Their buying power has shrunk despite some having more money in the hand and price increase and inflation have affected the majority poor in the country.

Nigh on the majority of the people are not happy with the sitting government and they are protesting silently. The unexciting days leading to the Merdeka Day celebration are symptom that the people have lost trust in the incumbent government.

People cannot be easily swayed

Government-controlled media complicit with the propaganda arm of Barisan will see to it that the highlights of the Merdeka Day event portray the occasion as Barisan’s fort and splendour. But the people cannot be easily swayed by this warped motive.

“Merdeka is for all Malaysians and should not be hijacked by any political party,” said a 76-year-old pensioner in Kuala Lumpur. “It should not be used to promote any political party,” he added.

“I see the rich getting richer and the poor like me are getting poorer,” quipped a retired teacher. “There is no point in getting excited for the Merdeka when I live poor,” he added.

His mournful dirge is shared by many others. “Merdeka to us means to be able to live an affordable life, but this is not the case now,” said an unemployed man in his 50’s living in the outskirts of Kuala Lumpur.

When asked why the people are generally not that thrilled to welcome this year’s Merdeka Day, the response from another senior citizen was: “We are more concerned about the costs of living more than anything else. Prices of almost every food item have gone up. We just cannot get by.”

Not happy about this

Barisan is conspicuously making use of this year’s Merdeka celebration to promote their political agenda when the 13th general election is just around the corner and the people are obviously not too happy about this.

They are blaming UMNO and Barisan for this gaffe. “It is not that we are not patriotic. We love the country but we hate the way the sitting government is adamantly possessive of the event,” quipped a university student in a local university.

The people are now cagey that desperate UMNO and Barisan have decided to use this propitious occasion to sell their “political stock’” more than instil the spirit of patriotism among all Malaysians.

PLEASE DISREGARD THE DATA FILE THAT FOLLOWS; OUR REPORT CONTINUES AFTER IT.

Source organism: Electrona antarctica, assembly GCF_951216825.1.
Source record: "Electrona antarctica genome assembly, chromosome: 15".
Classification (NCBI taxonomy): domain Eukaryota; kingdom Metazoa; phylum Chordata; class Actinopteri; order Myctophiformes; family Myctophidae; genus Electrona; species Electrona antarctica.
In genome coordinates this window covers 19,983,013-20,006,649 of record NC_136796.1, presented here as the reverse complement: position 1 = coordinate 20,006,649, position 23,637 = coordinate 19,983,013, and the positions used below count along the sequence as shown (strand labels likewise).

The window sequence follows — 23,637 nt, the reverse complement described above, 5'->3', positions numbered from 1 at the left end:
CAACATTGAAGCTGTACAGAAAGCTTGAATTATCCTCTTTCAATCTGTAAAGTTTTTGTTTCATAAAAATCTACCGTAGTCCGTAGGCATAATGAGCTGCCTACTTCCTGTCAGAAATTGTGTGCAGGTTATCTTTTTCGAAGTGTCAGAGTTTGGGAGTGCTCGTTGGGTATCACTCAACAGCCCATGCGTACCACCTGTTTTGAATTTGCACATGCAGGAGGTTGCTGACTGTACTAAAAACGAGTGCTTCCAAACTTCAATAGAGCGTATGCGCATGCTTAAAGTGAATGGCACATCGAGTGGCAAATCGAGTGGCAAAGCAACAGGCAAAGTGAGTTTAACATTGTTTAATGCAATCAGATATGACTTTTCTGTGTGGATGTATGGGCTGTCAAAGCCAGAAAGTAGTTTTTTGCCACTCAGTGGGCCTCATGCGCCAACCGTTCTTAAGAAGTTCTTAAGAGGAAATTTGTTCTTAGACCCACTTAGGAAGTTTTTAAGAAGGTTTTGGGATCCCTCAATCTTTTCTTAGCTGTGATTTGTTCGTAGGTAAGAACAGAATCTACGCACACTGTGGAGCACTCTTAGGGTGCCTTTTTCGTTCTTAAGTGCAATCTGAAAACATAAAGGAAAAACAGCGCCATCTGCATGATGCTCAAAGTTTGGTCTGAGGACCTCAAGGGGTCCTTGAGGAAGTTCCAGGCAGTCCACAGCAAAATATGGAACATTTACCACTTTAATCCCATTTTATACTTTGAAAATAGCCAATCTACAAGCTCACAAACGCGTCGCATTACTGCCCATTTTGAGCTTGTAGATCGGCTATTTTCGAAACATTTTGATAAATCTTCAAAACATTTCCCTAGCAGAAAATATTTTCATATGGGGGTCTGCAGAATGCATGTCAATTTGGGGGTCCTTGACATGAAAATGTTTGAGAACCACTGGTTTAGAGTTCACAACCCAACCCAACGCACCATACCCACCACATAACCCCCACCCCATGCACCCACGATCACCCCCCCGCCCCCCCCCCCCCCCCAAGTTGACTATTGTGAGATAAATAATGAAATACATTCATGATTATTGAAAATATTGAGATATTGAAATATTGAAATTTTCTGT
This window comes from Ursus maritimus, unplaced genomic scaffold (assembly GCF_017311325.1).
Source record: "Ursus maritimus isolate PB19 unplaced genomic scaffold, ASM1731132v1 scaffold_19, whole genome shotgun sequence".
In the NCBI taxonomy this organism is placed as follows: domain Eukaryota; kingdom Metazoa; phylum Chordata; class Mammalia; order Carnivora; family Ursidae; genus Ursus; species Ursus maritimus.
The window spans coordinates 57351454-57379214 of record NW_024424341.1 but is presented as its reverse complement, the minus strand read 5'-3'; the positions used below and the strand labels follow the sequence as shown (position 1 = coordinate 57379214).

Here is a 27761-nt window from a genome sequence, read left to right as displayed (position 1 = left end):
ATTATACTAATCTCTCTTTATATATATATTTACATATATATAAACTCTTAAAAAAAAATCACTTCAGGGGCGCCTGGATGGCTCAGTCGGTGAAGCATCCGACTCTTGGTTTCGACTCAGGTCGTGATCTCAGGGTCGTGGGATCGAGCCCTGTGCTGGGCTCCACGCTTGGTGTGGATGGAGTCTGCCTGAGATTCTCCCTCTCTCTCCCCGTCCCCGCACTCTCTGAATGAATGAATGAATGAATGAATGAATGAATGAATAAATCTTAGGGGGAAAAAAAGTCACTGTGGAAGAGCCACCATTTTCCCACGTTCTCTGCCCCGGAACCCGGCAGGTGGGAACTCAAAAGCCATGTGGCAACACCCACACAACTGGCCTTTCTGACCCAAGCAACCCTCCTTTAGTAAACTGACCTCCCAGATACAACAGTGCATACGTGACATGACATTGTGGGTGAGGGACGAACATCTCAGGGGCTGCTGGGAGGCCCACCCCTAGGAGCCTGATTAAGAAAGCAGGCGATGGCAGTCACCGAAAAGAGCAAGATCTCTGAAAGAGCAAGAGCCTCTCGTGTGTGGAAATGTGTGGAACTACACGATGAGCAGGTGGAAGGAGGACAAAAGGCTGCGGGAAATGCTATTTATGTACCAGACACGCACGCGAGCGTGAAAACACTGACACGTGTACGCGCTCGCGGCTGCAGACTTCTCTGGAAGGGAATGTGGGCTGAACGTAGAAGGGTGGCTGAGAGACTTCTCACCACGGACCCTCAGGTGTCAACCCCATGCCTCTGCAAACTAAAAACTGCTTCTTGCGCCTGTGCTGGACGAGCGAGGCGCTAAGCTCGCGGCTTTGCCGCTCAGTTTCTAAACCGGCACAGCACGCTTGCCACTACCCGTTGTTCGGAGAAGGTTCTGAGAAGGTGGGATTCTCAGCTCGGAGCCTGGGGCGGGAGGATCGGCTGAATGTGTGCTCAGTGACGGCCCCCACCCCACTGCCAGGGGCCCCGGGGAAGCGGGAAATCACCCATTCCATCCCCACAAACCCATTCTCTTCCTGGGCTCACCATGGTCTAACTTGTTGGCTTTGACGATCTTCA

The people are wide-awake that despite all the various transformation initiatives which have been trolled and styled with pompous terms and acronyms by the prime minister – Najib Razak – there is still a clear absence of fundamental organisational reforms that are necessary to stimulate and generate the economy.

The country is in heavy debts and the economic productivity is low.

The educated urbanites see the lack of prudence, accountability, transparency and fairness in the government’s awarding of huge projects to associates – almost all which are allegedly given out based on negotiated tenders to cronies and those closely allied to those in power.

Some feedback from citizens

Even the ordinary citizens are in the know that the government has not been judicious in managing the nation’s resources. Money and resources have allegedly been wasted on lavish and unproductive projects given to cronies only to be subsequently bailed out.

It’s all money and money given on the platter to those who are devoid of know-how or expertise in handling major projects. It’s worth contemplating some feedback from concerned citizens on what they understand about the present situation in the country on the days leading to this year’s Merdeka celebration:

“Undependable is the apt word to use for the sitting government. The NFCorp (National Feedlot Corporation) scandal involving RM250 million is one of many testimonies to this. Money lost is seldom recovered and bailouts are usually the mode used to save incompetent crony companies,” observed an economic lecturer in a local university.

“They see injudicious and foggy deals being done to enrich the rich and the cronies and this has caused a wider gulf between the rich and poor,” said another colleague of his.

“The media is toying with religious and racial issues to create ethnic rifts and raise feelings of hatred among people to woo support from the majority race for the ruling coalition – the usual political subterfuge used by UMNO to divide and rule,” said a senior lecturer in a local university, alluding to the government-controlled newspapers and the television.